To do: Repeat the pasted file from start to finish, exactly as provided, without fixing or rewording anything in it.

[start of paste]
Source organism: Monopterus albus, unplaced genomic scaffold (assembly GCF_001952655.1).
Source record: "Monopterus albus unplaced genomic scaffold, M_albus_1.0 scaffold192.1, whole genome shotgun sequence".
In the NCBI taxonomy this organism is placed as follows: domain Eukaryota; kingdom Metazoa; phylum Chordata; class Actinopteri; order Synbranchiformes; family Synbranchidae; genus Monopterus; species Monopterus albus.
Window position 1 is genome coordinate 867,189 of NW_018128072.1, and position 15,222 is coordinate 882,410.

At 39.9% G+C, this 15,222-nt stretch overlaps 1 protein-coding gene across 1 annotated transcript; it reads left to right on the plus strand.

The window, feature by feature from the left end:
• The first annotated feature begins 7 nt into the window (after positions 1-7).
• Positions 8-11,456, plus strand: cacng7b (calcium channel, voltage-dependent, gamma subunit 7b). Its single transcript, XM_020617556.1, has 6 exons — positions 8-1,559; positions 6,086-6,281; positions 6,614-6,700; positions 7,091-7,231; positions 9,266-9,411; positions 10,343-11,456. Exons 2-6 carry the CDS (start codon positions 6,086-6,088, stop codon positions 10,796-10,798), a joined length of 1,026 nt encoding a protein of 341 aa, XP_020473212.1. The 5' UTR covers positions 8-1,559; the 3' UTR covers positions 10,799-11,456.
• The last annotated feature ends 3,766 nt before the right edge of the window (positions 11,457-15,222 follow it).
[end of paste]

Source organism: Monopterus albus, unplaced genomic scaffold (assembly GCF_001952655.1).
Source record: "Monopterus albus unplaced genomic scaffold, M_albus_1.0 scaffold192.1, whole genome shotgun sequence".
In the NCBI taxonomy this organism is placed as follows: domain Eukaryota; kingdom Metazoa; phylum Chordata; class Actinopteri; order Synbranchiformes; family Synbranchidae; genus Monopterus; species Monopterus albus.
Window position 1 is genome coordinate 867,189 of NW_018128072.1, and position 15,222 is coordinate 882,410.

At 39.9% G+C, this 15,222-nt stretch overlaps 1 protein-coding gene across 1 annotated transcript; it reads left to right on the plus strand.

The window, feature by feature from the left end:
• The first annotated feature begins 7 nt into the window (after positions 1-7).
• Positions 8-11,456, plus strand: cacng7b (calcium channel, voltage-dependent, gamma subunit 7b). Its single transcript, XM_020617556.1, has 6 exons — positions 8-1,559; positions 6,086-6,281; positions 6,614-6,700; positions 7,091-7,231; positions 9,266-9,411; positions 10,343-11,456. Exons 2-6 carry the CDS (start codon positions 6,086-6,088, stop codon positions 10,796-10,798), a joined length of 1,026 nt encoding a protein of 341 aa, XP_020473212.1. The 5' UTR covers positions 8-1,559; the 3' UTR covers positions 10,799-11,456.
• The last annotated feature ends 3,766 nt before the right edge of the window (positions 11,457-15,222 follow it).